More NH mosquitoes found to carry West Nile

This undated photo provided by the Northwest Mosquito Abatement District  shows a Culex pipiens, left, the primary mosquito that can transmit West Nile virus to humans, birds and other animals. It is produced from stagnant water. The bite of this mosquito is very gentle and usually unnoticed by people. At right is an Aedes vexans, primarily a nuisance mosquito produced from freshwater. It is a very aggressive biting mosquito but not an important transmitter of disease.
Northwestern Mosquito Abatement District | AP
This undated photo provided by the Northwest Mosquito Abatement District shows a Culex pipiens, left, the primary mosquito that can transmit West Nile virus to humans, birds and other animals. It is produced from stagnant water. The bite of this mosquito is very gentle and usually unnoticed by people. At right is an Aedes vexans, primarily a nuisance mosquito produced from freshwater. It is a very aggressive biting mosquito but not an important transmitter of disease.
Posted Aug. 08, 2012, at 5:53 p.m.

CONCORD, N.H. — New Hampshire health officials say 18 batches of mosquitoes taken from Manchester, Nashua and Salem have tested positive for the West Nile virus.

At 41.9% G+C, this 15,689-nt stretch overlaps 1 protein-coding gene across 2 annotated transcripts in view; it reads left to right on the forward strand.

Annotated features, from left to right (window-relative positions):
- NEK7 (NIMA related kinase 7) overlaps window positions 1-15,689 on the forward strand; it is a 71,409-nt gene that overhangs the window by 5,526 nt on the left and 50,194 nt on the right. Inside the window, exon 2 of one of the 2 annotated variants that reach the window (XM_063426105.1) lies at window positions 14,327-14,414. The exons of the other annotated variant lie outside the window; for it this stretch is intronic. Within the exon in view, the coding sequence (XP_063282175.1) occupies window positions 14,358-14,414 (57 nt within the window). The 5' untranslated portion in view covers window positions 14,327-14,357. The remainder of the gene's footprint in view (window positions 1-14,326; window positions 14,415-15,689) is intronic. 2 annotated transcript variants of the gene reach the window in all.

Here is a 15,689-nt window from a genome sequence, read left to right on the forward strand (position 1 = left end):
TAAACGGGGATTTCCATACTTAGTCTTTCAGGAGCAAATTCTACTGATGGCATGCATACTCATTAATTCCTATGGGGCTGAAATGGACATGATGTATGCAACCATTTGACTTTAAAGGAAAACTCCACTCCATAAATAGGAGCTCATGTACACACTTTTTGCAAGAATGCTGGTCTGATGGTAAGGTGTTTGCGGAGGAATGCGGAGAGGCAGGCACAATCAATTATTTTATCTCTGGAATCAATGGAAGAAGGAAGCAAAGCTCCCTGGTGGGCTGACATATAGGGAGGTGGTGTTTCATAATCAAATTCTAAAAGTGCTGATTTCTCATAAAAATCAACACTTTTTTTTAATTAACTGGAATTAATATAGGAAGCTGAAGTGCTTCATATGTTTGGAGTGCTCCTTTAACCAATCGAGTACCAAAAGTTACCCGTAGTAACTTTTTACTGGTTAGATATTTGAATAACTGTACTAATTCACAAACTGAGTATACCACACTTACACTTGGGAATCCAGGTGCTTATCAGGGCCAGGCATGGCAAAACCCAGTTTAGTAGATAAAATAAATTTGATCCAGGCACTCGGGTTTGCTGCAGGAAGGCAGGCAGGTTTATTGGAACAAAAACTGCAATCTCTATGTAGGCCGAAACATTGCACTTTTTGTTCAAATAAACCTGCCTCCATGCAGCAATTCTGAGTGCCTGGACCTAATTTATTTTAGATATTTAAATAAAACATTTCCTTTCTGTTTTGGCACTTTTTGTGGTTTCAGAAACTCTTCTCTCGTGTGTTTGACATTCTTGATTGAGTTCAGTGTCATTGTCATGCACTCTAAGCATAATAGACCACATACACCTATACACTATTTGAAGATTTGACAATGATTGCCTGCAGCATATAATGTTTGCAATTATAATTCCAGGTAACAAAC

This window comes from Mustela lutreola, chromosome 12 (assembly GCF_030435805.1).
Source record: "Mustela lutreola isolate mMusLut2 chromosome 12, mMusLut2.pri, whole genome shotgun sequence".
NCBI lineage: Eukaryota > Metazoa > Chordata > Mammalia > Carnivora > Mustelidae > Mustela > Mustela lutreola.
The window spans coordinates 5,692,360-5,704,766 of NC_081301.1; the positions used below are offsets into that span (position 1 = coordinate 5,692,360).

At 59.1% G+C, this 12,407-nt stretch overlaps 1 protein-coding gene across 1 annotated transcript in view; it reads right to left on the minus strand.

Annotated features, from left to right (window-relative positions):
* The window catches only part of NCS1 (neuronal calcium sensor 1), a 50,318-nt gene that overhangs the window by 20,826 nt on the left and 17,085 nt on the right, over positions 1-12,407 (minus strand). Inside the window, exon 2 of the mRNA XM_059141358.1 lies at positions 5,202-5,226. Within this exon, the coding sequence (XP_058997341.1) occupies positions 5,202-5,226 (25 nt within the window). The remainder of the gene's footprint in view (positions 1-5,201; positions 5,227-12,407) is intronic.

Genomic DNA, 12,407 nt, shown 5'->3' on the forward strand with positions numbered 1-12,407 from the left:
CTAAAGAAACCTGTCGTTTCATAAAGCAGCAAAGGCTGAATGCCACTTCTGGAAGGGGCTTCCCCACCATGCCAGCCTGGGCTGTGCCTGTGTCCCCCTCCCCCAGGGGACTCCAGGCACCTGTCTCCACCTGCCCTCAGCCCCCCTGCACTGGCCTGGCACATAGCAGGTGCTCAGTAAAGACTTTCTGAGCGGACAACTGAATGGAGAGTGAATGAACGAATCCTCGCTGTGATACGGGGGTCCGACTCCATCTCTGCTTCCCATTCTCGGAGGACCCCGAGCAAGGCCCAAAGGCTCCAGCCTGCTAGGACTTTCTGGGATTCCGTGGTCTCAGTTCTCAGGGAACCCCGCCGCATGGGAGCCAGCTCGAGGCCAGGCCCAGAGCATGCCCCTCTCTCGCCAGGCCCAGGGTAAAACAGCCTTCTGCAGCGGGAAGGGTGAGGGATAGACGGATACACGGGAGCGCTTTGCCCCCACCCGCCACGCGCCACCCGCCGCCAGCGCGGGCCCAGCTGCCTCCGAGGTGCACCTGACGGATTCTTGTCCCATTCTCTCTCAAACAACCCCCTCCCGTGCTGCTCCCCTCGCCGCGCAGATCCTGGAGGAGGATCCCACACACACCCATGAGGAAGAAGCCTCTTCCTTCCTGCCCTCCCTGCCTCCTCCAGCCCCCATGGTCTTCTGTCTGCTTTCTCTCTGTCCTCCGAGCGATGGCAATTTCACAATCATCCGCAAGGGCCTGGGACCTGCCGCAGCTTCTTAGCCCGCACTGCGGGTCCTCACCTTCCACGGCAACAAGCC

This is in addition to the eight batches that the city of Manchester already announced this season. The findings have caused the Department of Health and Human Services to raise the risk level for the virus and ones related to it in these cities.

“While this is our first announcement of West Nile virus in New Hampshire this season, we have been hearing of positive test results from some of our neighboring states already,” said Dr. Sharon Alroy-Preis, state epidemiologist.

The virus is transmitted from the bite of an infected mosquito. It was first identified in New Hampshire in August 2000. Last year, nine mosquito batches tested positive for the virus in the state.

Health officials remind people to use mosquito repellant, wear long sleeves and pants at dawn and dusk when mosquitoes are most active, and remove standing water from around the house so mosquitoes do not have a place to breed.

The public health lab has tested 1,621 mosquito batches, two animals and 10 people so far this season.

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